When my son is with me, I help him with care when he wants.  When he has an issue and he is away from me, he calls and asks for help.  We talk about readings…when he is ready.  We talk about other things as well.  I work hard to make diabetes the last thing I ask him about not the first.

Guilt doesn’t get me anywhere. It’s a backwards looking emotion. Life didn’t come with a guidebook.  My children were not born with a manual attached.  I do my best. We all do.  Guilt must be released not harbored…and I do.  I have made mistakes but my kids are okay.  They are strong.  They are relatively healthy.  They are smart.  They do me proud.  Why waste energy with guilt? Move forward and smile.  It’s the only way to go.

Gifts like this make me realize that all is very well indeed.
Gifts like this make me realize that all is very well indeed.
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6 thoughts on “The Weight of Guilt”

  1. Thanks for this post! I think for the most part I do ok not “wasting” energy on guilt but there are so many guilt opportunities! ;). I do worry about my non D daughter feeling like she gets enough attention, for sure. And definitely, the one that made me cry reading it, was feeling guilty when I don’t have to care for my daughter with D and knowing my burden is temporary and my D daughter will have to deal forever…that is hard to think about. Cure please!! ;). (My Daughter with D is 5, diagnosed 2 years ago, my non D is 7). Thanks so much for your blog.

  2. You made me cry a little, even though my daughter is only 7, I already think about her adult life, the obstacles she will have to overcome where every other child takes for granted, the exact same guilt I have regarding the breast feeding, the vaccination, the intro of GMO food too early, the cows milk, the viral infections, everything… And it is hard to deal with life as there was no diabetes, I’m learning and constantly telling myself and family around that diabetes and blood sugar numbers are not to be the first thing to talk to at dinners but it still is, every number is taken personally and the guilt game go on :(, I really like your blogs.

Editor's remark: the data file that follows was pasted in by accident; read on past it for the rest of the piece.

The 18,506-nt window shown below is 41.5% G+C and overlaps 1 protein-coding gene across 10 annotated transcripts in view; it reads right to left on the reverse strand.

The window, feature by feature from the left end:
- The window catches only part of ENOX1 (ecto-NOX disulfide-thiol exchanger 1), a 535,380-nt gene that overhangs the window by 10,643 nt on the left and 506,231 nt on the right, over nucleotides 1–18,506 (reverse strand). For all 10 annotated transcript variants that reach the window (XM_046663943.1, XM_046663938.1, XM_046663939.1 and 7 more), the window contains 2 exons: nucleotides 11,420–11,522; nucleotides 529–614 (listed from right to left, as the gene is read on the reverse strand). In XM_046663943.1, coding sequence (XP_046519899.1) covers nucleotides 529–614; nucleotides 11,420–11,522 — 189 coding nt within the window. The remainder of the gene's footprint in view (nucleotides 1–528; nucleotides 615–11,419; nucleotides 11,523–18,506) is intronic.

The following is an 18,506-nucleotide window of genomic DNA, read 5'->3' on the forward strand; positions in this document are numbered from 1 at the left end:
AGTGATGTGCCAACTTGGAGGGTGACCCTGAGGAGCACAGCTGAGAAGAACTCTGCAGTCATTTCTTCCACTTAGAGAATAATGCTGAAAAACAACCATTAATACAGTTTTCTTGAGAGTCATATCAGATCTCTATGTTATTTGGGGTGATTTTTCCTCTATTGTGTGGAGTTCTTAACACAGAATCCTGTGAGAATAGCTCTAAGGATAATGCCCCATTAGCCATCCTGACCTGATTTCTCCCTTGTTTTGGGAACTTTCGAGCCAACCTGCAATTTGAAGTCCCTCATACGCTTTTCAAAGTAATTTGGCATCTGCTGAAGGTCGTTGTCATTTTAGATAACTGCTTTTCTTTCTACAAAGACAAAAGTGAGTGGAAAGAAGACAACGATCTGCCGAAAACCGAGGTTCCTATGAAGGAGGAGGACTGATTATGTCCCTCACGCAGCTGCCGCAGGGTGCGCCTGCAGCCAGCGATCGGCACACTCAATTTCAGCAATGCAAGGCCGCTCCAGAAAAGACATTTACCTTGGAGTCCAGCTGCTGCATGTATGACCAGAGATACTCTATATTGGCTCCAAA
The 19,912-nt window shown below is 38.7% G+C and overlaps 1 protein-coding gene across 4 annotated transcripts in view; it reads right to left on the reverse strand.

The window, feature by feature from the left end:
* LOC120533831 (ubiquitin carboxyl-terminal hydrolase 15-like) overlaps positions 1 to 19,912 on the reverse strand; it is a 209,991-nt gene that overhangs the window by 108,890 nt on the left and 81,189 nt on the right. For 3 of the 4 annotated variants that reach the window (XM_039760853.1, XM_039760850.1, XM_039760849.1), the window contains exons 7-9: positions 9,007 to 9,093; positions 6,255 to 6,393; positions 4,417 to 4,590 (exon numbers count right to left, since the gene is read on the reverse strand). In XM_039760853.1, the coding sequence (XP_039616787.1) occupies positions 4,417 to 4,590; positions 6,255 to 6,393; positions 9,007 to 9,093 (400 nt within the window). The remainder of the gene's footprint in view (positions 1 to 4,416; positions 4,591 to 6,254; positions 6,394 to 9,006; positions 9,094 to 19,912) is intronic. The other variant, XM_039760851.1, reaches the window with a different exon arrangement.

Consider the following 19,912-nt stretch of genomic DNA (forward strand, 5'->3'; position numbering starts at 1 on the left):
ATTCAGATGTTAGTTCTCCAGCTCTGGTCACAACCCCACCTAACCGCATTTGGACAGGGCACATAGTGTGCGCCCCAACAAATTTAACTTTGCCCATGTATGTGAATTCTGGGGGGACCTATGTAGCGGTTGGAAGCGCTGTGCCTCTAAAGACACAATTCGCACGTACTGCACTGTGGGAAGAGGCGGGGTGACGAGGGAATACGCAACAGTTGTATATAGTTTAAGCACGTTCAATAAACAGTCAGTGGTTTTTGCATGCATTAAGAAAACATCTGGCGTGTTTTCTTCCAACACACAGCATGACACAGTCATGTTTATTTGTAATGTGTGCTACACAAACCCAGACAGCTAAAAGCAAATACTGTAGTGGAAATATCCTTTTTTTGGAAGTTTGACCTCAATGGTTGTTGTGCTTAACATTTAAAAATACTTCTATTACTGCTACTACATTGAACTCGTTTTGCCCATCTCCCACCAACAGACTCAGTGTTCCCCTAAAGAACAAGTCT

3. Before I became a D-parent, I had all the typical guilt moments: I sent them to school when I thought that sniffle was nothing and they turned out to be really sick, I snapped at them when my patience ran out, etc. But as a D-parent, guilt takes on a whole new level. Every out of range number, watching them have a bad low, sleeping through your night check alarm, etc, bears with it the choice to feel guilty or not. I will never be a pancreas, and thus I am in a fight for my child’s health that I will lose sometimes. I can’t make every blood sugar perfect. I can’t take diabetes away from him. You are right Barb – we can only do our best. I’m still working on accepting this.

  4. The way I handled that feeling that I might kill my husband if I didn’t manage his diabetes properly was the cynical notion that nurses and doctors give pils and medication all day long and never feel guilty if they blow it so neither will I. I hope this helps, but Barb will probably delete it.
    We have just concluded a provincial election. Strangely, the CDA doesn’t ask for a restoration of insulin strip funding for Trillium Drug Plan members or for Ontario Drug Plan members, nor does it ask that more pump funding for people with type 2 diabetes on insulin or for pregnant women using insulin. Do we need a better organization representing diabetics? I think so. I’d also like to see CGMS funded. My husband’s bg are so wonky that only a CGMS has prevented his premature death, I’m sure.